Man Stages Bank Robbery to Get Medical Help

James Richard Verone stages robbery for medical attention. (Google)
James Richard Verone stages robbery for medical attention. (Google)

James Richard Verone of Gastonia, N.C., worked for Coca-Cola for 17 years. Diane Turbyfill of the Gaston Gazette reports that when his career as a Coca-Cola delivery man ended some three years ago, Verone was knocked out of his comfort zone. He got another job driving a truck. But that employment didn't have near the longevity, and Verone found himself jobless.


He lived off savings and sought a part-time job. Verone became a convenience-store clerk, not his first choice. But the bending, standing and lifting were too much for him. The man's back ached; problems with his left foot caused him to limp. His knuckles swelled from arthritis, and carpal tunnel syndrome made daily tasks difficult.

Then he noticed a protrusion on his chest.

Strapped for cash, Verone looked into filing for disability. He applied for early Social Security. The only thing Verone qualified for was food stamps. The extra money helped, but he felt desperate. He needed to get medical attention, and he refused to be a burden on his sister and brothers.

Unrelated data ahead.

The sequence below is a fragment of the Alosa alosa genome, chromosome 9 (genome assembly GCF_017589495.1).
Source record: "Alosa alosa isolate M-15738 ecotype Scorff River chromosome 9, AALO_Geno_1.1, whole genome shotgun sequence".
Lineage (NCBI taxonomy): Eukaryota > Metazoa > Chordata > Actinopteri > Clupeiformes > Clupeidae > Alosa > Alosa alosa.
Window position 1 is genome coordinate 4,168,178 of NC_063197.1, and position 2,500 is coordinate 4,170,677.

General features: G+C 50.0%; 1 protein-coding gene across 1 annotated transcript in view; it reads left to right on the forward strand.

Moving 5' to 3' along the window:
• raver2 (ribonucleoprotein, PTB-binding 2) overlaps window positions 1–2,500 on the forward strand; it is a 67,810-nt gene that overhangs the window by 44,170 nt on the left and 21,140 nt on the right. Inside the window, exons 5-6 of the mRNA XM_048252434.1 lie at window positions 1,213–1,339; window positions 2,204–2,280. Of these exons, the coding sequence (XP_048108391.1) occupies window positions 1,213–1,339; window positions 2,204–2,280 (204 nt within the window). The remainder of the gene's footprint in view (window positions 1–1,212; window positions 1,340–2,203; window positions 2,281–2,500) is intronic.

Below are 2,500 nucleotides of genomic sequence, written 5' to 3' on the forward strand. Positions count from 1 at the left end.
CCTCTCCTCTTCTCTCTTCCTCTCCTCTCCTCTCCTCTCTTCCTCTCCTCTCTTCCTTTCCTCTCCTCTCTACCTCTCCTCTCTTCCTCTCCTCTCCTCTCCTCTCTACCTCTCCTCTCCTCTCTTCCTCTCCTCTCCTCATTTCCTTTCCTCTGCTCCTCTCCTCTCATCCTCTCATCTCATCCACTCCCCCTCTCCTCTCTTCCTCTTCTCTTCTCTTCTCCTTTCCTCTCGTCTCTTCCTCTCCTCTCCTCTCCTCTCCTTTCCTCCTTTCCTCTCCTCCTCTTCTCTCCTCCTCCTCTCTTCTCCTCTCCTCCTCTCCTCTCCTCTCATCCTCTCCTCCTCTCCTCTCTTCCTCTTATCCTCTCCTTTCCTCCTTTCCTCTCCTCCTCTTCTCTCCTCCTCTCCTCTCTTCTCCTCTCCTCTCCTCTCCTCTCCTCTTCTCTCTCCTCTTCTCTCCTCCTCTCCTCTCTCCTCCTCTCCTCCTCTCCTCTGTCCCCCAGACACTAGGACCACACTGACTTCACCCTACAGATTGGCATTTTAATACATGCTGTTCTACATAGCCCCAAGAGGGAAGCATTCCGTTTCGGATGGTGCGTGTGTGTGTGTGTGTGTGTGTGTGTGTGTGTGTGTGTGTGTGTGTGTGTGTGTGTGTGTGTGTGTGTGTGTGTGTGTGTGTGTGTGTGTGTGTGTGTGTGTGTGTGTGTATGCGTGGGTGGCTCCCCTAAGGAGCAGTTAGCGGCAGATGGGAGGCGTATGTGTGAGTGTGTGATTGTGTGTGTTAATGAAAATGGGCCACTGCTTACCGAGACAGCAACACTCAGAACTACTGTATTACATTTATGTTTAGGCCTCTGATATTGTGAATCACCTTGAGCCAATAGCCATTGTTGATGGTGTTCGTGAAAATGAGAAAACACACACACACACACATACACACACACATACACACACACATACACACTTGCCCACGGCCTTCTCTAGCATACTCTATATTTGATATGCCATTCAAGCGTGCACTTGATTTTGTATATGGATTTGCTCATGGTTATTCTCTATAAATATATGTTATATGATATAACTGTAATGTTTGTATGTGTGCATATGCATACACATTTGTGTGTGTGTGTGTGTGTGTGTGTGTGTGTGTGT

"The pain was beyond the tolerance that I could accept," he said. "I kind of hit a brick wall with everything."

What did Verone do next? He went about the methodical planning of a bank robbery so that he would get thrown into jail and get medical attention, shelter and food for himself. He robbed a bank for $1 and was promptly put in jail. 

Verone expected to be charged with bank robbery, but because he demanded onloy $1, he was charged with larceny from a person. Still a felony, the count doesn't carry as much jail time as bank robbery. He plans to represent himself in court. If the penalty isn't stiff enough to keep him in jail long enough, then he will commit a crime again. 

Talk about desperate measures. How sad is it that the only way this man can get the help he needs is by robbing a bank? What are you supposed to do when you have exhausted all options and have nothing left? Universal health care would have helped him on the health front, but what about shelter and having a job? Folks are in dire straits, and unless something is done about chronic unemployment and the ridiculous number of uninsured Americans, then stories like this will continue to surface.


Read more at the Gaston Gazette.

In other news: Clarence Thomas Faces Ethics Questions.

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